With Irina Dumitrescu, I edited The Shapes of Early English Poetry: Style, Form, History (Medieval Institute Publications, 2019), number 51 in the series Studies in Medieval and Early Modern Culture. The book is in honor of the retirement of our Yale University PhD adviser, Roberta Frank.
A methodological sponsor of the project is Yale art historian George Kubler, whose 1962 book The Shape of Time argues that serial artistic production shapes time, or in other words that there exist properly aesthetic-historical temporal dimensions of human experience. Kubler expresses the idea that the history of art, and by extension other cultural fields, is composed of many simultaneous, unsynchronized histories.
from the back cover:
This volume contributes to the study of early English poetics. In these essays, several related approaches and fields of study radiate outward from poetics, including stylistics, literary history, word studies, gender studies, metrics, and textual criticism. By combining and redirecting these traditional scholarly methods, as well as exploring newer ones such as object-oriented ontology and sound studies, these essays demonstrate how poetry responds to its intellectual, literary, and material contexts.
The contributors propose to connect the small (syllables, words, and phrases) to the large (histories, emotions, faiths, secrets). In doing so, they attempt to work magic on the texts they consider: turning an ordinary word into something strange and new, or demonstrating texture, difference, and horizontality where previous eyes had perceived only smoothness, sameness, and verticality.
Roberta Frank’s publications, 1970-present
Irina Dumitrescu and Eric Weiskott, “Introduction”
Part 1. Seasons
Mary Kate Hurley, “Weathering Time in the Wanderer“
Andrew James Johnston, “Beowulf as Anti-Virgilian World Literature: Archaeology, Ekphrasis, and Epic”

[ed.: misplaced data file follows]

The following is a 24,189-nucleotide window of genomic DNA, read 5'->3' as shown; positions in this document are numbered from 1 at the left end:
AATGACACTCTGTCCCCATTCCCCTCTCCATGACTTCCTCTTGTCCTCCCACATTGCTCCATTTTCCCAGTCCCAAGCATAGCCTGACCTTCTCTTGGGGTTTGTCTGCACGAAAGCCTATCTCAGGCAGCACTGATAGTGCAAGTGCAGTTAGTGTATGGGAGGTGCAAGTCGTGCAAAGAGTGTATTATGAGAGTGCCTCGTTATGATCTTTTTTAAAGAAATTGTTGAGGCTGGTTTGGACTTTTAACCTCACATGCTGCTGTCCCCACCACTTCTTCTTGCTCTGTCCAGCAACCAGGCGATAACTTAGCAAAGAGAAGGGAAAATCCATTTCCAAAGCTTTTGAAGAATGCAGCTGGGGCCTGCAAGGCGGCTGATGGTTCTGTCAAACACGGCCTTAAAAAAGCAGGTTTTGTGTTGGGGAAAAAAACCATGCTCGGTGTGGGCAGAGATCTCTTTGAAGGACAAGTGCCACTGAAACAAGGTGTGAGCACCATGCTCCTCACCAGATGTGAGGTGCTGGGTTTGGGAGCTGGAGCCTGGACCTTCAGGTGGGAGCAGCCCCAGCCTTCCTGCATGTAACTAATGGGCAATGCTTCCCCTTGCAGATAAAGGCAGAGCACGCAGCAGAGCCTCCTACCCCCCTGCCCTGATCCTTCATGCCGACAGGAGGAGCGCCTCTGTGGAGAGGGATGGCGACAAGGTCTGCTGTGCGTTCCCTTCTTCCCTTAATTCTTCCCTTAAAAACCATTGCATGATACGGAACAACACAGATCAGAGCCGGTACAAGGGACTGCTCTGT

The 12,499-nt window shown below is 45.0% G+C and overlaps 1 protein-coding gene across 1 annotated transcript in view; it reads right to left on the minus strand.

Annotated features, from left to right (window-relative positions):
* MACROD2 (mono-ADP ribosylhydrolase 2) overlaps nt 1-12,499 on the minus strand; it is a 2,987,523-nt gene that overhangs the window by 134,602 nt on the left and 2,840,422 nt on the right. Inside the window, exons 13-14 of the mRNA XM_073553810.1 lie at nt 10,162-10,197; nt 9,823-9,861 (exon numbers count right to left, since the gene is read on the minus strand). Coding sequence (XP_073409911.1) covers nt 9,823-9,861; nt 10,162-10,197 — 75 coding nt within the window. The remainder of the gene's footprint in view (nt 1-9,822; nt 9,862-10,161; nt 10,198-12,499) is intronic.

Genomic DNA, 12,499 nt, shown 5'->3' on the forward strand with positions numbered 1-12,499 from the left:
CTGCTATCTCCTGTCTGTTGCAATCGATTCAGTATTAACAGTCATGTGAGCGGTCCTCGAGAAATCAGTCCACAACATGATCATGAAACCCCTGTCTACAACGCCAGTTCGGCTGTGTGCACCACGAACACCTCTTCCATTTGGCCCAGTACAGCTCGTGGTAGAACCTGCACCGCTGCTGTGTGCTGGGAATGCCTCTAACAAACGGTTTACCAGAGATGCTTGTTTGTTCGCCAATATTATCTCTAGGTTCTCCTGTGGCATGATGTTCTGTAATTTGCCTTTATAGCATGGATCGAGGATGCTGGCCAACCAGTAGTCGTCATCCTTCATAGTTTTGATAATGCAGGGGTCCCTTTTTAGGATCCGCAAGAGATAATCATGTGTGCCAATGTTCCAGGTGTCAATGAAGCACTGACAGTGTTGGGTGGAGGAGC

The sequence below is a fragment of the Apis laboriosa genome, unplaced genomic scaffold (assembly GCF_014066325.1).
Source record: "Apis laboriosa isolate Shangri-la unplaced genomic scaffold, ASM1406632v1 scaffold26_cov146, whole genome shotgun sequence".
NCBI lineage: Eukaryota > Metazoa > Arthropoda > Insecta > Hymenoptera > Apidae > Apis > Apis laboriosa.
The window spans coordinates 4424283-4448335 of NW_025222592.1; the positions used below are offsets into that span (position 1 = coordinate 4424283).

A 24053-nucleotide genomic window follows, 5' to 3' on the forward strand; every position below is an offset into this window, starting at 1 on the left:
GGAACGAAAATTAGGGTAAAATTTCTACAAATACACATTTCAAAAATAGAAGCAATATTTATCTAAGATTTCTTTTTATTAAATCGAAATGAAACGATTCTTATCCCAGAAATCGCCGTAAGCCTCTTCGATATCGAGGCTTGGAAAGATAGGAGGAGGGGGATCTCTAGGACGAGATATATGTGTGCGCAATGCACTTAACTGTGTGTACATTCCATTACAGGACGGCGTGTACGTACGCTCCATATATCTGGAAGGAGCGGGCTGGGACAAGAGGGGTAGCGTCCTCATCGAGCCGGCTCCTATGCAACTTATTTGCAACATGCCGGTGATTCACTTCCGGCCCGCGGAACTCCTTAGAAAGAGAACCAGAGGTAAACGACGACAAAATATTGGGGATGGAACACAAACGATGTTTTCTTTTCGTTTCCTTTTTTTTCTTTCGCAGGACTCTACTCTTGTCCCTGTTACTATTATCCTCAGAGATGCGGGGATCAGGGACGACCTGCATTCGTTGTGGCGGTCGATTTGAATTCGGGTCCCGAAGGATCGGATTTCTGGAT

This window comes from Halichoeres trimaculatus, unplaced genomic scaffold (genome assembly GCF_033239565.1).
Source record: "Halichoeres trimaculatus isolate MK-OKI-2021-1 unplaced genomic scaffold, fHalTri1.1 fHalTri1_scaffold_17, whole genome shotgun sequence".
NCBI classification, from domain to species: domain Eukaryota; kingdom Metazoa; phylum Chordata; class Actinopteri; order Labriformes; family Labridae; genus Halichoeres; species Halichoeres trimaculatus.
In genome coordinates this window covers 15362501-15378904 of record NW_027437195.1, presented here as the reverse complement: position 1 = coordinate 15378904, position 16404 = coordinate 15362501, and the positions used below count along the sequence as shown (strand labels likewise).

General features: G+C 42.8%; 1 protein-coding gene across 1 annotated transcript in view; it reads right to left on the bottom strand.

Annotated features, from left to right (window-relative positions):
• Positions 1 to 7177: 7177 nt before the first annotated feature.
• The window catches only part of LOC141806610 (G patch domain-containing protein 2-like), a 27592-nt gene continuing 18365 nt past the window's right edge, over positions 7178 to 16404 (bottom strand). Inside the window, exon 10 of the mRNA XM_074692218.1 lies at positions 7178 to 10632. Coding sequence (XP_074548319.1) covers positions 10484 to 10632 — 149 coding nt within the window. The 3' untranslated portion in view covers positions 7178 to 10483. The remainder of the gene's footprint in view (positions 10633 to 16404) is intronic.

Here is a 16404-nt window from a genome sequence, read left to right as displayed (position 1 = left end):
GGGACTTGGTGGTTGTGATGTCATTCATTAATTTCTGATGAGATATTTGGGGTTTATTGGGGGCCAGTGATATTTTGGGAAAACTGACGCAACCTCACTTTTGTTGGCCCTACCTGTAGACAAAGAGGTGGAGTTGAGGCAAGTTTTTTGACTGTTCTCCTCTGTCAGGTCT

Denis Ferhatović, “A Portrait of the Translator as Grendel’s Mother: The Postcolonial Feminist Polyphony of Meghan Purvis’s Beowulf“
Part 2. Engines
Emily V. Thornbury, “Light Verse in Anglo-Saxon England”
Eric Weiskott, “The Paris Psalter and English Literary History”
Sarah Elliott Novacich, “Generative Form”
Christopher Abram, “Kennings and Things: Towards an Object-Oriented Skaldic Poetics”
Part 3. Discordance
A. B. Kraebel, “Lydgate’s Missing ‘Ballade’ and the Bibliographical Imaginary”
Irina Dumitrescu, “Spoiled and Eaten: Figures of Absorption in Medieval English Poetry”
Jordan Zweck, “‘Gehyre se ðe wille’: Sonic Worlds in Old Testament Poetry”
“These essays skillfully interweave poetic, linguistic, and historical considerations. […] The volume fittingly commemorates Roberta Frank’s abundant and far-reaching contributions to the study of medieval literature and history.” —Evelyn Reynolds in The Medieval Review
“Consistently astute and innovative […]. […] What makes this collection particularly exciting are the openings and overviews of many new kinds of formalist and materialist poetics that are given new theorizations and applications, linked by discernible though not always directly retraceable paths to Frank’s inimitably deft and witty studies.” —Andrew Galloway, editor of Answerable Style: The Idea of the Literary in Medieval England
“A robust study of early English aesthetics. The contributors engage this challenging topic with verve and relevance, ever attentive to the social and historical implications of style.” —Stacy S. Klein in Anglia
“Two chapters [Thornbury and Weiskott] stand out and will undoubtedly be frequently cited in the future, because they have important implications for understanding of the Old English poetic tradition as a whole. [Deux art. sortent […] du lot et seront sans nul doute fréquemment cités à l’avenir, tant leurs implications sont importantes pour la compréhension de la tradition poétique vieil-anglaise dans son ensemble.]” —Élise Louviot in Le Moyen Âge
“As a whole, the book accomplishes a lot: It combines precise textual analysis with new perspectives and thereby not only celebrates Roberta Frank’s life’s work, but successfully paves the way into the twenty-first century for the impulses guiding her research [Als Gesamtwerk aber leistet der Band vieles: Er verbindet präzise Textanalyse mit neuen Perspektiven und feiert damit nicht nur Roberta Franks Lebenswerk, sondern ebnet ihren Forschungsimpulsen erfolgreich den Weg ins 21. Jahrhundert].” —Nicole Nyffenegger in Das Mittelalter
Evelyn Reynolds, The Medieval Review 5 March 2021
Andrew Galloway, Modern Philology 118 (2020): E8-11
Stacy S. Klein, Anglia 138 (2020): 540-44
Élise Louviot, Le Moyen Âge 126 (2020): 187-88 [French]
Nicole Nyffenegger, Das Mittelalter 25 (2020): 212-13 [German]